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Zebra Survey Finds IoT Plans in the Works at Most Companies
Only 36 percent of respondents say they have a company-wide intelligent enterprise system, while 57 percent report having a vision in place for some level of Internet of Things expansion.
The greatest driver for IoT adoption is customers. The majority of respondents (70 percent) indicated that improving customer service is fueling their IoT acquisitions. Those polled said they would also aim to use the technology to increase revenue (53 percent) or to expand into new markets (51 percent).
However, Zebra notes, more work needs to be done simply in making the technology change culturally desirable within a company. Of those surveyed, approximately 77 percent said they have a method in place to measure their return on investment (ROI), while 71 percent have IoT plans that address cultural and process changes. Many companies expect the adoption of an intelligent enterprise to be a challenge they will need to address. About 75 percent of those polled said they expect resistance, while only 21 percent currently have a plan to address such opposition.
The study found that around 70 percent of the companies polled share their IoT-based data with employees more than once a day. On the other hand, only 32 percent actually provide information that employees could act upon. When asked if they had a truly intelligent enterprise, only five percent of respondents said they do. That, Zebra reports, leaves a lot of room for growth. With regard to ROI, 77 percent reported having a method in place to measure their ROI.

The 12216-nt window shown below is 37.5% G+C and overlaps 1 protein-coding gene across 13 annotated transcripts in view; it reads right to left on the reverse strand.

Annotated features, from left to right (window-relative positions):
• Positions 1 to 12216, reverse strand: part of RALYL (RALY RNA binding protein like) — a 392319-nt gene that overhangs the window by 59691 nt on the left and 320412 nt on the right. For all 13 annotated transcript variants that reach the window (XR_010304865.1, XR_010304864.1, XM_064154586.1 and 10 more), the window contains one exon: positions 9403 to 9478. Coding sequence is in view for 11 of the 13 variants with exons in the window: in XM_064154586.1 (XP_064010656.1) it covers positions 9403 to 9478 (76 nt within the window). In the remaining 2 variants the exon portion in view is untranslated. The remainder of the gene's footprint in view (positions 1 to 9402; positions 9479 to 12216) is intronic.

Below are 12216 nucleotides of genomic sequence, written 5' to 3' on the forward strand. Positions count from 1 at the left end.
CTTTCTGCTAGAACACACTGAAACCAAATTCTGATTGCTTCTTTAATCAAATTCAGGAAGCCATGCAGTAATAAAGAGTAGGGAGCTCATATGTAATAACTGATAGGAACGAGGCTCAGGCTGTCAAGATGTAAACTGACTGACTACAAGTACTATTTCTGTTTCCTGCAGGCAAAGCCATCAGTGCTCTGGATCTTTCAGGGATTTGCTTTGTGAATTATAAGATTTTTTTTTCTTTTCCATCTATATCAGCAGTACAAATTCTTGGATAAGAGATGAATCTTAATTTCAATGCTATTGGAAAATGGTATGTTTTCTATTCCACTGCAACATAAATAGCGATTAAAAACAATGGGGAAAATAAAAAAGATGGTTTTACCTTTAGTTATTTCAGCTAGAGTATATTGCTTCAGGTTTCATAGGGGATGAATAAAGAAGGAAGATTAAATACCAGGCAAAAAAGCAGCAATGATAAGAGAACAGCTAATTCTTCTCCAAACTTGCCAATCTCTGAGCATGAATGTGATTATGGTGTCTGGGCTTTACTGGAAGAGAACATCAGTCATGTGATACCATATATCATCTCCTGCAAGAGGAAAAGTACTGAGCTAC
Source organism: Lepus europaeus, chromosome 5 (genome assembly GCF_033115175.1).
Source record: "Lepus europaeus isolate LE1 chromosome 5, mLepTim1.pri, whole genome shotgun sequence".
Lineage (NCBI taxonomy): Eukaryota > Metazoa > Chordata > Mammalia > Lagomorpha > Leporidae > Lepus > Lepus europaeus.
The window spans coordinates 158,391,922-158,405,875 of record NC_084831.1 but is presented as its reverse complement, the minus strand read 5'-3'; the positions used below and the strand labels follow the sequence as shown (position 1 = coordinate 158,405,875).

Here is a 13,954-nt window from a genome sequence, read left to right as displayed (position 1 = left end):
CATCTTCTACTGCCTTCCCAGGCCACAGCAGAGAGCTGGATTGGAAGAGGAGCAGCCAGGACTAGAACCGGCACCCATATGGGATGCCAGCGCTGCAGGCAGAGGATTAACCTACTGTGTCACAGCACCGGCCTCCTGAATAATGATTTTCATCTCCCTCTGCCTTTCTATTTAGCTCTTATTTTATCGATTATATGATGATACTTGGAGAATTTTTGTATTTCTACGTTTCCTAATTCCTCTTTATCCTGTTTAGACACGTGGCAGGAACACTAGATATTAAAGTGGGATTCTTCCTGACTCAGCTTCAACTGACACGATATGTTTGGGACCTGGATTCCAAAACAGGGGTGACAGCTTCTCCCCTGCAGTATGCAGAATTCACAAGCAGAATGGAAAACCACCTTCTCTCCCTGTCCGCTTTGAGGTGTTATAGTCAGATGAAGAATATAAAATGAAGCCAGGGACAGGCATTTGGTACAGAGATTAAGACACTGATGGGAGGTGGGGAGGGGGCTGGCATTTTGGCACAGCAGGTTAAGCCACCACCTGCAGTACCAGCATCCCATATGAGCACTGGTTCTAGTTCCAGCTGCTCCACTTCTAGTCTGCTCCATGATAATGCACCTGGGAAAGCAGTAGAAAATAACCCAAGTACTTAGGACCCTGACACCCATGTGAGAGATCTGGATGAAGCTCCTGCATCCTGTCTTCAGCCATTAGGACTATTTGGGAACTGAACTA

The findings signal how much the on-demand economy is changing the way businesses must operate, Bianculli says. Consumers and customers of services expect more immediate, individualized responses, whether in retail, health care or other industries. He cites the expectations for transportation when a car service can be summoned via an app, anywhere and at any time, or purchases can be made online with the promise of products arriving within a day.
In retail, stores will be striving to better enable customers and sales associates to understand where products are located within a store, and to make them available for purchase. In transportation and logistics, an intelligent enterprise could help drivers to ensure they deliver a package successfully to a recipient the first time, thereby boosting customer satisfaction and reducing labor and fuel costs for multiple delivery efforts.
In health care, Zebra indicates, an intelligent enterprise could enable hospitals or clinics to serve patients with greater efficiency, Bianculli says, by allowing them "to shift clinician and nursing time from documentation and finding assets to taking care of the patient." About a third of nursing time is spent on tasks unrelated to patient care, he adds—and with an intelligent enterprise using IoT technology, hospitals could recover some of that time. Such a system could also enable them to better address nursing shortages. "We're quickly entering a time when technology will not be an adoption barrier," he states.
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